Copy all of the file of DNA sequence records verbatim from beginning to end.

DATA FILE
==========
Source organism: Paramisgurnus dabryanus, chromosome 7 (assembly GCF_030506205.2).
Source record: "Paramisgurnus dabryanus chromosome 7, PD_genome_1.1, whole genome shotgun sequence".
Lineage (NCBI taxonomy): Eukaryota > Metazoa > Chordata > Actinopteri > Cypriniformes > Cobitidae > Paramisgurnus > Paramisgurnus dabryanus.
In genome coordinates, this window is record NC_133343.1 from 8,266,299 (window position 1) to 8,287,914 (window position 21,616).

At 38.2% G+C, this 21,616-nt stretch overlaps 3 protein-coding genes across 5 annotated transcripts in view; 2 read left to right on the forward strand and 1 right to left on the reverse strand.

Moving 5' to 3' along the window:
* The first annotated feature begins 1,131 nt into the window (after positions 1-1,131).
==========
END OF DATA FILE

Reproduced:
Source organism: Paramisgurnus dabryanus, chromosome 7 (assembly GCF_030506205.2).
Source record: "Paramisgurnus dabryanus chromosome 7, PD_genome_1.1, whole genome shotgun sequence".
Lineage (NCBI taxonomy): Eukaryota > Metazoa > Chordata > Actinopteri > Cypriniformes > Cobitidae > Paramisgurnus > Paramisgurnus dabryanus.
In genome coordinates, this window is record NC_133343.1 from 8,266,299 (window position 1) to 8,287,914 (window position 21,616).

At 38.2% G+C, this 21,616-nt stretch overlaps 3 protein-coding genes across 5 annotated transcripts in view; 2 read left to right on the forward strand and 1 right to left on the reverse strand.

Moving 5' to 3' along the window:
* The first annotated feature begins 1,131 nt into the window (after positions 1-1,131).